Category Archives: Scott (Sir Walter)

Favorite Lit of Our Presidents

What was the favorite literature of the American presidents? I look at works that drew them (up through Franklin Roosevelt–the rest will follow tomorrow) and speculate on why.

Also posted in Addison (Joseph), Bulwer-Lytton (Edward), Byron (Lord Gordon), Cooper (James Fenimore), Defoe (Daniel), Dickens (Charles), Goldsmith (Oliver), Irving (Washington), Pope (Alexander), Robinson (Edward Arlington), Shakespeare (William), Shelley (Percy), Swift (Jonathan) | Leave a comment

Our Christmas Owes Much to Walter Scott

While Charles Dickens can be credited with resurrecting Christmas, Sir Walter Scott paved the way in “Marmion” with his depiction of Christmas and pre-Christmas banquets.

Also posted in Dickens (Charles) | Tagged , , , , , , | 2 Comments

Soldier, Rest, Thy Warfare O’er

In “Soldier Rest,” Sir Walter Scott captures how inviting death can look to those caught up in battle’s throes.

Also posted in Owen (Wilfred) | Tagged , , , , , , | Leave a comment

A Holiday Gathering of the Bates Clan

The holiday gathering of our family has me thinking of Sir Walter’s Scott’s poem about the gathering of the MacGregor clan.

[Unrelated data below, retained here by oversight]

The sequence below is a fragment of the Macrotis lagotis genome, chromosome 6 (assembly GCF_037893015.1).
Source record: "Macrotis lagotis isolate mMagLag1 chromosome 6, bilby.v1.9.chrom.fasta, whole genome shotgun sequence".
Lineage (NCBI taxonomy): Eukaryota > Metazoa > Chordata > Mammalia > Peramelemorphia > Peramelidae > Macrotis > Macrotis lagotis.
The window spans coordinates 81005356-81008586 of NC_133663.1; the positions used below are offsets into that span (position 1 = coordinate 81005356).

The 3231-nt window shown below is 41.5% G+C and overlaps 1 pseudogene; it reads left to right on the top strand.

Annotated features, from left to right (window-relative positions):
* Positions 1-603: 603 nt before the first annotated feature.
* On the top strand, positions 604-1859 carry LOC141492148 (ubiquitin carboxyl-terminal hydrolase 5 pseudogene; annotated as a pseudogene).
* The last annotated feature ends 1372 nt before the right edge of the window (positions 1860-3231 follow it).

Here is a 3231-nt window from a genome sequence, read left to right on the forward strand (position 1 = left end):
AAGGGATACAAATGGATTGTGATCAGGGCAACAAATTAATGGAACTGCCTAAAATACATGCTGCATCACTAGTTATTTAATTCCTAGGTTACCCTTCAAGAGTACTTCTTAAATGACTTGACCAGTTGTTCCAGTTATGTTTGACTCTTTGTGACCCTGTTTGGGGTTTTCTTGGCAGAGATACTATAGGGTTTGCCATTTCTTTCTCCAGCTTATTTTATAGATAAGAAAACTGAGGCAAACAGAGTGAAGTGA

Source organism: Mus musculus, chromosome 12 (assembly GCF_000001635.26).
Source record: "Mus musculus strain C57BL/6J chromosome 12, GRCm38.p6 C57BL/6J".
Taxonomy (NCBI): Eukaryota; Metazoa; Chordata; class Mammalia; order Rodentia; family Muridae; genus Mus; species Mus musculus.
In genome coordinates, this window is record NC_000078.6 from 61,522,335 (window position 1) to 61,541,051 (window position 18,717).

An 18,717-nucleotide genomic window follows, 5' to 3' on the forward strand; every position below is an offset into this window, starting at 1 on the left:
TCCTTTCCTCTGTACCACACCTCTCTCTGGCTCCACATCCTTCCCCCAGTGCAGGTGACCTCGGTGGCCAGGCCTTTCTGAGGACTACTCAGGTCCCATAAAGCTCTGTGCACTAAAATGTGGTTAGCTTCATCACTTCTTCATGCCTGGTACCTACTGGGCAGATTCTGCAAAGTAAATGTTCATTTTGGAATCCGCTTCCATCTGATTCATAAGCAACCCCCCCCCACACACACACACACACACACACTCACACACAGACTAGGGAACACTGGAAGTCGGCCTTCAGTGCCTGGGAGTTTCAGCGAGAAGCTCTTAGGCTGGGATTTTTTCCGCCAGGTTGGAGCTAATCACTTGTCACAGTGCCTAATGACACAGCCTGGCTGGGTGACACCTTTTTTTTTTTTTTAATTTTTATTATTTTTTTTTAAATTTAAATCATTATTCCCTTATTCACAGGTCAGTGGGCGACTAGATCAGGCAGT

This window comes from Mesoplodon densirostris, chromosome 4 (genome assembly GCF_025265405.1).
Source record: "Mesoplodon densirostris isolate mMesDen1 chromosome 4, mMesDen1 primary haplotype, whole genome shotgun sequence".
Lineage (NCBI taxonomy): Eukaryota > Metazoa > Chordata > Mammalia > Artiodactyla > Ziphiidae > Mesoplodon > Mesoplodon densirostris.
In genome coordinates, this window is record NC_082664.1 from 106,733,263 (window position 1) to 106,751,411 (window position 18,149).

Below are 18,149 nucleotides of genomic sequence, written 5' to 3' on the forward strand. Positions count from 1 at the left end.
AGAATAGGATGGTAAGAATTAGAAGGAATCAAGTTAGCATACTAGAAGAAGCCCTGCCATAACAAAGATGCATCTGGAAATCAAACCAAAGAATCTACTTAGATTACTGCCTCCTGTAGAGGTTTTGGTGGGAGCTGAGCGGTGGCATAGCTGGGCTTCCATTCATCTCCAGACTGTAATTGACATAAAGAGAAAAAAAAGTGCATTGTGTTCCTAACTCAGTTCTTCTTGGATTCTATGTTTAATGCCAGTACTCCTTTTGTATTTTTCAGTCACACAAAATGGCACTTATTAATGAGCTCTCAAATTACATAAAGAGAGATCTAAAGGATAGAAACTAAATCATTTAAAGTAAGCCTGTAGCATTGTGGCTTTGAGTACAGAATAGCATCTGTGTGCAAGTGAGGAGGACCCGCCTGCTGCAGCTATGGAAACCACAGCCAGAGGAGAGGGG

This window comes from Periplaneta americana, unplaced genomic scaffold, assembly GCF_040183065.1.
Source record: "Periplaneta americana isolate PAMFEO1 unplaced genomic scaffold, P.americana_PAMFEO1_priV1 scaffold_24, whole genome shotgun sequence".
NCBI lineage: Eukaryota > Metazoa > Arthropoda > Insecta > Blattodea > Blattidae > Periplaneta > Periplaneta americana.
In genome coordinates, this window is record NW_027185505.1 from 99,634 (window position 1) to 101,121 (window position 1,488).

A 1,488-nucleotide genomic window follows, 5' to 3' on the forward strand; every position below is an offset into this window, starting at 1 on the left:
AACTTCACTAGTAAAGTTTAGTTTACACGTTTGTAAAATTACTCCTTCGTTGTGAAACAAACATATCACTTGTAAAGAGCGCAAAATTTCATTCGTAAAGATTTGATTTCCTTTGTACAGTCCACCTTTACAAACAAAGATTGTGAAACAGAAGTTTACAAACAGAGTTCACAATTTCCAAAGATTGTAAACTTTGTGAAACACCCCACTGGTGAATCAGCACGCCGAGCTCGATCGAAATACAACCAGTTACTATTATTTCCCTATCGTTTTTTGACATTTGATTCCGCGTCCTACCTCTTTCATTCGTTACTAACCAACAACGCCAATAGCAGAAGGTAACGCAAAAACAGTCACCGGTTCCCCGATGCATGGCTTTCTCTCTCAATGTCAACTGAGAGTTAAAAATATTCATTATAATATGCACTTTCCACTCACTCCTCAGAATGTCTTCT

Also posted in Dryden (John) | Tagged , , , , | Leave a comment

Jane Austen: Feminine AND Feministy

In my student’s eyes, there’s no contradiction between Austen the satirist and Austen the romance writer.

Also posted in Austen (Jane), Radcliffe (Ann) | Tagged , , , , , , , | 2 Comments

Out There the World Is Cruel and Loud

The Prodigal Son is a fruitful story for artist projection.

Also posted in Housman (A. E.), Kipling (Rudyard), Nesbitt (E.) | Tagged , , , , , , | 1 Comment

Mitt Weaves a Tangled Web of Deceit

Mitt Romney’s “tangled web” entraps Obama and recalls Sir Walter Scott.

Also posted in Congreve (William), Shakespeare (William) | Tagged , , , , , , , , | Leave a comment

Can Poetry Be Bad for You?

The possibility that poetry can have a deleterious effect on one (the poetry of Scott and Byron anyway) is a possibility that Austen brings up in “Persuasion.”

Also posted in Austen (Jane), Byron (Lord Gordon) | Tagged , , , , , , | 12 Comments


  • Literature is as vital to our lives as food and shelter. Stories and poems help us work through the challenges we face, from everyday irritations to loneliness, heartache, and death. Literature is meant to mix it up with life. This website explores how it does so.

    Please feel free to e-mail me [rrbates (at) smcm (dot) edu]. I would be honored to hear your thoughts and questions about literature.

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